Foxhounds have always been recognised by the Kennel Club. The reason we see so few shown lies in the belief that to breed for show purposes would be to the detriment of the breed. That’s why there are no harriers, Fell Hounds, Welsh Hounds. The small entry in Foxhounds would have been readily understood by Finnish judge elect, Rainer Vuorinen, well accustomed to the fact that hunters do not enter at beauty shows, with occasional exceptions; they turned out in large numbers when Finland hosted the World Show. It’s much the same in Sweden. On the day the BOB Hamilstövare came from a much larger entry than would be found at Sweden’s largest show in December.

In the event, of the four entered, three were absent due to their owners’ regard for foot-and-mouth restrictions and the appointed judge was unable to attend. Once again, eight-year-old Harambee Mungala - BOB at Crufts ‘97, ‘99 and 2000, BOS in ‘95 and ‘96 - took her place in the group ring. Mr Reynolds-Frost added the the Foxhounds and Sloughis to his 12 classes of Petit Bassets Griffon Vendeen and an entry of 95 from 92 hounds.

BOB in PBGV was Gadsby and Robertson’s Willowbrae Amazing Grace for Afterglow, now with four CCs and BOB awards, top breed puppy 2000 and BIS at the world Congress championship show. The same partnership also had Best Puppy with Afterglow Woody Woodpecker. From an entry of 17, BOB in Sloughi was Mrs Marston-Pollock and Mr R Stock’s Falconcrag Zakrat, bred from two imports. Granville, Mrs Cook’s Hamiltonstövare, Tedandi Akaratson, is three-years-old but still a new one to me; that’s because he has been held back whilst the multi-BOB winner, I’m No April Fool at Tedandi, has been shown.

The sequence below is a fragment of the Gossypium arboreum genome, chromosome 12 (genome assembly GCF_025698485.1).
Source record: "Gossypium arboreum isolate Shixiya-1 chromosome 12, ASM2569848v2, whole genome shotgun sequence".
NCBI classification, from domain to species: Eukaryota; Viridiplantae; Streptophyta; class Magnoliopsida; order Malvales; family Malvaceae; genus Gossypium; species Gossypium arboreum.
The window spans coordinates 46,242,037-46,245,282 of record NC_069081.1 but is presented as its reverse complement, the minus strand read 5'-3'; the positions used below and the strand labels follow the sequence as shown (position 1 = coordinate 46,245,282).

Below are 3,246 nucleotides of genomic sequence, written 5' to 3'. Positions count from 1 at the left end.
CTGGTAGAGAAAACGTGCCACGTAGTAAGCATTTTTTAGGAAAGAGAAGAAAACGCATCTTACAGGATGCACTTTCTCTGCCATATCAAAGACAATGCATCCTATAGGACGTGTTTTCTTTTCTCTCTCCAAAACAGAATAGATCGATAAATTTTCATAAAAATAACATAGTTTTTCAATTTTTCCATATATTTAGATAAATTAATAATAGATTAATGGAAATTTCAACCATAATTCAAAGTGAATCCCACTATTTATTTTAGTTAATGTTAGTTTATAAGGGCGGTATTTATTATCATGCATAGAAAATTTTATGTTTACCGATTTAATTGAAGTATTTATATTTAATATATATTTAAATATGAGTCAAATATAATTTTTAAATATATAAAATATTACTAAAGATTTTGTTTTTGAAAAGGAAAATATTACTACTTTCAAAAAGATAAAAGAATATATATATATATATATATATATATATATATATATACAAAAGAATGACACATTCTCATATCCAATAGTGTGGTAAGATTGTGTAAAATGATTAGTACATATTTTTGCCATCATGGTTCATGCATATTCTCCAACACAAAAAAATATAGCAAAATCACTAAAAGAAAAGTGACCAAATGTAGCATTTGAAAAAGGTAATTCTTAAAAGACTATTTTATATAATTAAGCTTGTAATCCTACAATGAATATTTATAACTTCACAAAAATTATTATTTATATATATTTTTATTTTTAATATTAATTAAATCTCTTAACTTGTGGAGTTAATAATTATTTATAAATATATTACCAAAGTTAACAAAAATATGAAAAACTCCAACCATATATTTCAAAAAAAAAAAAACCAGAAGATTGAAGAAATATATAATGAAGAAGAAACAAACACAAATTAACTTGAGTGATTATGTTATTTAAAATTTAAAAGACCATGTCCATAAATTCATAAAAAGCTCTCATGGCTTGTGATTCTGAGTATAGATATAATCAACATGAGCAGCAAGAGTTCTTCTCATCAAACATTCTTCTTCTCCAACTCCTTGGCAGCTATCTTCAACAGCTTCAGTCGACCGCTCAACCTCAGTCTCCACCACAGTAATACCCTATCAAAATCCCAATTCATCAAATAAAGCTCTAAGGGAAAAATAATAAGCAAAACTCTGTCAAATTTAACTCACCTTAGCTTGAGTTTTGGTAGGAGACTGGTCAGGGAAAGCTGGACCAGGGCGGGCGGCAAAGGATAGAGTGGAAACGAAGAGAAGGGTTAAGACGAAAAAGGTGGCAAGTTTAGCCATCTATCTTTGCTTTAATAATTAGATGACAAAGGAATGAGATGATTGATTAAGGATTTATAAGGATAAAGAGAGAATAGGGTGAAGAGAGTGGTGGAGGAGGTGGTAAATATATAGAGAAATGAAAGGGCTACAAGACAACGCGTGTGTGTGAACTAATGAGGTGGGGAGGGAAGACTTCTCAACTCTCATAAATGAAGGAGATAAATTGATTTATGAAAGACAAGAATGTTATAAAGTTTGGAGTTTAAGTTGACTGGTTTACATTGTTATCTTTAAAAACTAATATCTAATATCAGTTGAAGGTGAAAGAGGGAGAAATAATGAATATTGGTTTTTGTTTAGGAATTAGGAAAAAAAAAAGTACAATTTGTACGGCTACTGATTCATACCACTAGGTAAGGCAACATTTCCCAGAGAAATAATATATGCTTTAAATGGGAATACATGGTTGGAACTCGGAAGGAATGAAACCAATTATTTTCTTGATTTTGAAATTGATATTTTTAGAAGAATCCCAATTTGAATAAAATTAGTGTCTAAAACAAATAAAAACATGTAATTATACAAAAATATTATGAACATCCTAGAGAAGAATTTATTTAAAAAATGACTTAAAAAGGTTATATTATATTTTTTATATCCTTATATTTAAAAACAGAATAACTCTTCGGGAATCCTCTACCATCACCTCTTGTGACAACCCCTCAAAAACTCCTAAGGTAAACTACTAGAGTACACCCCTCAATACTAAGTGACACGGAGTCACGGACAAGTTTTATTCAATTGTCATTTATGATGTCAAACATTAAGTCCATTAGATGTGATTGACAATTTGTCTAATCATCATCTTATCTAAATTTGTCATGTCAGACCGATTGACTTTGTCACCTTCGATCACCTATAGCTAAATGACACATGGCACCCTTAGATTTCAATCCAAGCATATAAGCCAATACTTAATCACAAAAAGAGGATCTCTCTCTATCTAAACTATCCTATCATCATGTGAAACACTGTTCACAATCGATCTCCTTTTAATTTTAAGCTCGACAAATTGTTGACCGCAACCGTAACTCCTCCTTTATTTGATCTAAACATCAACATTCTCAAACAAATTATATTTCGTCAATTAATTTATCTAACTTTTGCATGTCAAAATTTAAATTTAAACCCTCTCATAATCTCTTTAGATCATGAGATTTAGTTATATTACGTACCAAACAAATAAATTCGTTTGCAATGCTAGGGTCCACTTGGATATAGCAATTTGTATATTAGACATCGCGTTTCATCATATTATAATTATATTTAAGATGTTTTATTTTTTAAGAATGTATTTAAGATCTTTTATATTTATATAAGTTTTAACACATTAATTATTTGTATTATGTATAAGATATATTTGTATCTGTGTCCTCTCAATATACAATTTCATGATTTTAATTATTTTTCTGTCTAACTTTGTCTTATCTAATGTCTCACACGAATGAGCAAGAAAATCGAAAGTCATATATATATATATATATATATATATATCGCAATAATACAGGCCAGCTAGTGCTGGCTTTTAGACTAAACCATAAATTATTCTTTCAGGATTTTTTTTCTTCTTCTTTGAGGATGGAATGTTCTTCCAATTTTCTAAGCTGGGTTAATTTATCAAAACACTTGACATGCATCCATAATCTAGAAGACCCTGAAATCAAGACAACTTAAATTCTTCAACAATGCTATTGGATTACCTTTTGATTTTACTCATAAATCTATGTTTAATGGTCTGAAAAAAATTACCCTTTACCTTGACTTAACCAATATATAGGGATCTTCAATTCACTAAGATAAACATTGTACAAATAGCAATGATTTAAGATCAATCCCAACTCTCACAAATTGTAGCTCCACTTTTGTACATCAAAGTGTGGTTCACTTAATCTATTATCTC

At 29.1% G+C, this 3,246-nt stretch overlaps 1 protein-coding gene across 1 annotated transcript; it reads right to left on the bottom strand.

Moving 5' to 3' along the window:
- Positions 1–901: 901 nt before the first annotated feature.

The BOB Otterhound, Barilla Dewdrop, won her third CC from Open. Now a veteran, she has been shown little. The Dog CC winner, Vision Vanguard from Post Graduate is from the Ytene Mink Hounds and in a normal year would be out hunting in May.

I knew without asking that the last in my list is a hound that does something! Mr and Mrs Richards’ Ch Brightons Myrtle of Chasedown, as well as being the breed’s bitch record holder, is senior Working Hound, daughter of the dual champion, Chasedown Virtuous, and has a previous BOB and group 3 at Crufts when Leonard Pagliero judged.
There’s no pre-judging, another increasingly common practice elsewhere, so that what we see is a swift but meticulous hands on examination, a revealing demonstration of movement, a first selection to eight, another chance to move and then the placings.

Mr Metcalfe chose for group 1 the Basenji, Ch Jethard Cidevant; group 2 the Irish Wolfhound Mrs Malley’s Ch Ainsea The Diplomat; group 3 the Beagle, Mrs Bothwell’s Norcis Mrs Madrigal and 4 the Greyhound, Poldory Awake with Joy at Belleek.